After dinner we climbed what seemed to be 100 steps to queue to get into the Edinburgh Military Tattoo. This was very impressive, especially the final section where all the performers were on the parade ground. Seeing and hearing the massed pipe bands was rousing. There were performances from around the world including France, the USA and Japan. There were some really good examples of Scottish Dancing and the parading was well executed. The weather was fine for us, having originally looked as if we would get wet. We left the tatto and eventually caught the last but one tram back to the park and ride.

Day 6: Loch Lomond
days 6
Loch Lomond
Loch Lomond
Loch Lomond
Loch Lomond

Our last full day - we fly back to Cyprus tomorrow. We awoke to a misty morning but Barbara assured us that the mist would lift if we trvelled west, which we did, towards Glasgow and then northwards to Luss, a conservation village by the side of Loch Lomond. Luss really is quite lovely, with a small church containing graves dating back to 700AD, including the grave of a viking killed during a raid in the 11th century. The vikings travelled up Loch Long then carried their boats overland to Tarbet before pillaging and burning up the shores of Loch Lomond. They were finally defeated by the Scottish king Alexander after they had rejoined the main viking force under the command of King Haakon IV of Norway. Haakon had heard that the Scottish nobles had raided Orkney and King Alexander planned to conquer the islands and so he led a fleet of 120 viking ships to teach the king a lesson. After an inconclusive campaign, during which the unknown warrior at Luss was killed, he retired to Orkney, but he fell ill during the winter of 1263 and died.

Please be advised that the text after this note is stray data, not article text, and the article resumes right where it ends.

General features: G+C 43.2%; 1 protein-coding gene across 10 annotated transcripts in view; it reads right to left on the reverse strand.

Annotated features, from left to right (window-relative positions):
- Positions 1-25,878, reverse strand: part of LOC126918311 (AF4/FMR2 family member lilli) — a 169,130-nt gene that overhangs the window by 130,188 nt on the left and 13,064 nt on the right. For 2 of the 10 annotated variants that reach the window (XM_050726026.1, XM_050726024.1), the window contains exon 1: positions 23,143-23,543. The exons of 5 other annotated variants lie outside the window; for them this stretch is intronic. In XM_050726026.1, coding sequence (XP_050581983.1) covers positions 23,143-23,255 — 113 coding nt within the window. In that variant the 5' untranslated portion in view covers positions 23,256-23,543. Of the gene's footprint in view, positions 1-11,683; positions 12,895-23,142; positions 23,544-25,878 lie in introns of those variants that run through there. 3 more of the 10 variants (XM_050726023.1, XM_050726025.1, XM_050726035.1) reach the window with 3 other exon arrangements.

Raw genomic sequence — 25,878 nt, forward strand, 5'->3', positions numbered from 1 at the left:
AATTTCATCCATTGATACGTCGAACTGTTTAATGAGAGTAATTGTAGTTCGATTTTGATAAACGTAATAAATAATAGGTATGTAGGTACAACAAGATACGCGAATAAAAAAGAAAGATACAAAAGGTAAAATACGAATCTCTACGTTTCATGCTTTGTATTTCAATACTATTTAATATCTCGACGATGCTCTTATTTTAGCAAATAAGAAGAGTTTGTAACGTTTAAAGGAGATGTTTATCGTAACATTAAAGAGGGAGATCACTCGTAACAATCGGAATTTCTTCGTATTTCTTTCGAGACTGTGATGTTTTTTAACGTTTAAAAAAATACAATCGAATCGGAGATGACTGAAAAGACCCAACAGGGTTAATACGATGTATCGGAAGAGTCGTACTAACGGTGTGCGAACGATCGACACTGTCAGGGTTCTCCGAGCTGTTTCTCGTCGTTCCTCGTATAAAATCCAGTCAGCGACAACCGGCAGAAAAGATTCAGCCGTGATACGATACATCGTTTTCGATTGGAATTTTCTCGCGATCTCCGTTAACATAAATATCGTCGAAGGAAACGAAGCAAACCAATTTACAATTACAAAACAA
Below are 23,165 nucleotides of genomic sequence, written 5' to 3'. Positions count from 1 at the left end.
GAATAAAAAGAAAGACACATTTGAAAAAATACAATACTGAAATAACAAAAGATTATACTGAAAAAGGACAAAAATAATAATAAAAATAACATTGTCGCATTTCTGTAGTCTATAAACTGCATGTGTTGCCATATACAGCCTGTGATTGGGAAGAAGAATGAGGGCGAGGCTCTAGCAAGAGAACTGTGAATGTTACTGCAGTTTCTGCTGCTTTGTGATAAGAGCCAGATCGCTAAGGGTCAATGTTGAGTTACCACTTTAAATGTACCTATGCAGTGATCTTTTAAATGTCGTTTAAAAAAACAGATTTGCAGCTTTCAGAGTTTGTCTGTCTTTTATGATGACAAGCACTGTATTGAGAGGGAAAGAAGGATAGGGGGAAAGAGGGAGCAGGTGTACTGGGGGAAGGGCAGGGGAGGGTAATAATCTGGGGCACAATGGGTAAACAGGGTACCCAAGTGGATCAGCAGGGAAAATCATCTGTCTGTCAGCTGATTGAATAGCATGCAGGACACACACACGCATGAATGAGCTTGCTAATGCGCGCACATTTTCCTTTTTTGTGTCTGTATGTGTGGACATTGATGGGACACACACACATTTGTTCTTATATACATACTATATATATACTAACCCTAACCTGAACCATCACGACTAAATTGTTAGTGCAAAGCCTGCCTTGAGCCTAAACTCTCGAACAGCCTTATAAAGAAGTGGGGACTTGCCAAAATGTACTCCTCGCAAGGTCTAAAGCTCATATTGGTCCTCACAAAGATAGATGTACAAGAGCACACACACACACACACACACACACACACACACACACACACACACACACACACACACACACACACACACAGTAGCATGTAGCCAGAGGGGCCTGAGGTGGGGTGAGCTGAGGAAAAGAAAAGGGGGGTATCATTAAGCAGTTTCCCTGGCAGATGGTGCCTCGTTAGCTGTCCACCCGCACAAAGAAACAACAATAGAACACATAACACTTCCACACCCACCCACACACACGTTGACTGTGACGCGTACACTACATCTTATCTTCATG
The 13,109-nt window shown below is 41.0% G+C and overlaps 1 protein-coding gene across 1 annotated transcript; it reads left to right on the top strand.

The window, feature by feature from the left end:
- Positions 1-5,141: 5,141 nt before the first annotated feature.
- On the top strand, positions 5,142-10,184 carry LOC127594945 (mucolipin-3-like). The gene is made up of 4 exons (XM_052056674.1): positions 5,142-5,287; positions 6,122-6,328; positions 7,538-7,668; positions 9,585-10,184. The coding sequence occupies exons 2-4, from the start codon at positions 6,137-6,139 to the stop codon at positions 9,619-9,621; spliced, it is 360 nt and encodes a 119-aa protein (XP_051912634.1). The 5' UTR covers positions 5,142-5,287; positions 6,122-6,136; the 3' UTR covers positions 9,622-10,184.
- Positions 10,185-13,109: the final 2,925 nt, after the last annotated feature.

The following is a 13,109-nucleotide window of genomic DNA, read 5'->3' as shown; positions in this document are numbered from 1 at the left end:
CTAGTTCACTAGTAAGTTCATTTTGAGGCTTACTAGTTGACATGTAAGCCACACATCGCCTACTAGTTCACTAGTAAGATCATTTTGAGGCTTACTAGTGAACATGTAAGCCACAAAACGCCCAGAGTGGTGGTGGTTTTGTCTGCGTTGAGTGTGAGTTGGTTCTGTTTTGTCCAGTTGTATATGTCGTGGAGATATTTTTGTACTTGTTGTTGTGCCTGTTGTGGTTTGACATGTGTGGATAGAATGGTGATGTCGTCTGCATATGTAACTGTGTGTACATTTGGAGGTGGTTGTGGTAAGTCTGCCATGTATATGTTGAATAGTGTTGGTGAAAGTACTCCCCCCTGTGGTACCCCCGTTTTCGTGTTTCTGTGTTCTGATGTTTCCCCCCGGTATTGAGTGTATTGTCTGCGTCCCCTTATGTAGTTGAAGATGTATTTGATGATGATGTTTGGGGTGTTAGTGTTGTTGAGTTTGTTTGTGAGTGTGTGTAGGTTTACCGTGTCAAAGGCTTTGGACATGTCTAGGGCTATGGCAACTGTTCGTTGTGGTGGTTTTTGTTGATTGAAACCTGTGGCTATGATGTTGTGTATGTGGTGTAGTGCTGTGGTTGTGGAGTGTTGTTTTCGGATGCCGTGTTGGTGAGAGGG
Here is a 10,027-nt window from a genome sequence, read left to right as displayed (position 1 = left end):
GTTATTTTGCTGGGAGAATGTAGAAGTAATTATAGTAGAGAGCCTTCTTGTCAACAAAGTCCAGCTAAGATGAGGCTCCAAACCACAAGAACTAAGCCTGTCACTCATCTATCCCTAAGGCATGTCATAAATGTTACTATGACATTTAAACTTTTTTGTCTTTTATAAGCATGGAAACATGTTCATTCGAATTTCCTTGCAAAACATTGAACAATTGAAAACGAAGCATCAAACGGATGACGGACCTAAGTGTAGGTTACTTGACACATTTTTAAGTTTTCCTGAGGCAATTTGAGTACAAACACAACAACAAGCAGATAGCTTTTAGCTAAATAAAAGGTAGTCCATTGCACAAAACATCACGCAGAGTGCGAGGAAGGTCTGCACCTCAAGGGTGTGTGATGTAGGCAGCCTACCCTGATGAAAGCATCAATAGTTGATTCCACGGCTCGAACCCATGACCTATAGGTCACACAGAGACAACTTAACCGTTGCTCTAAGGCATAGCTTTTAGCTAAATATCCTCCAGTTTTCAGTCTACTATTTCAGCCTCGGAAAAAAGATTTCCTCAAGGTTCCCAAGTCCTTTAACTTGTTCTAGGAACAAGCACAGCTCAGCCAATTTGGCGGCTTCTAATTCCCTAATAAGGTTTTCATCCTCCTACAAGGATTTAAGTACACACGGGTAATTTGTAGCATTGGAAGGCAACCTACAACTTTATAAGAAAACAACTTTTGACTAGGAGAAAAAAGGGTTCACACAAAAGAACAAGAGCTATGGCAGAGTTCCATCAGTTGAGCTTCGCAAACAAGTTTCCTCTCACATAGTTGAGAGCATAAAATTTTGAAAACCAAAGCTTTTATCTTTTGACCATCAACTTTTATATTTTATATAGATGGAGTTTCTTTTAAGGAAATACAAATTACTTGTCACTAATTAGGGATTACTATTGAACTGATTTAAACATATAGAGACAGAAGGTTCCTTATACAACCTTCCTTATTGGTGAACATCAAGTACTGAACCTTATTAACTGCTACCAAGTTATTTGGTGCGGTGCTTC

Loch Lomond Facts

  • 700 km2, 23 miles by 5 miles.
  • Largest body of fresh water in Great Britain.
  • 60 islands on the loch including:
    • Inchcailloch - The Isle of Old Women,
    • Inchconnachon - Colquhoun's Island.

We decided to have a trip on the loch itself, so we bought a ticket for the "Osprey Trip" (a breeding pair have been nesting on the same site in a tree feet from the loch for about 5 years). The mist was still around, so the scenery was not as spectacular as it would otherwise have been, but it was lovely nevertheless. After the trip we had a coffee and cake at the local cafe. Sue had cinnamon toast and I had ginger cake. They were scrummilicious and neither of us would have minded seconds. Then it was back "home". This was our last day in Scotland and it was great to see countryside that was quintessentially Scotland. Tomorrow we quit "Chez Barbara and Steve", a 4½-star accomodation (the half a star is lost because the lift was never on our floor when we wanted it, it was always on the floor below) and fly back to Paphos. We've had a lovely time with our friends, with a bit of luck we'll be invited back again - soon.

Slideshow (of a few selected photos)

For the whole photo album click on the "Photo Album" icon ( ) at the top.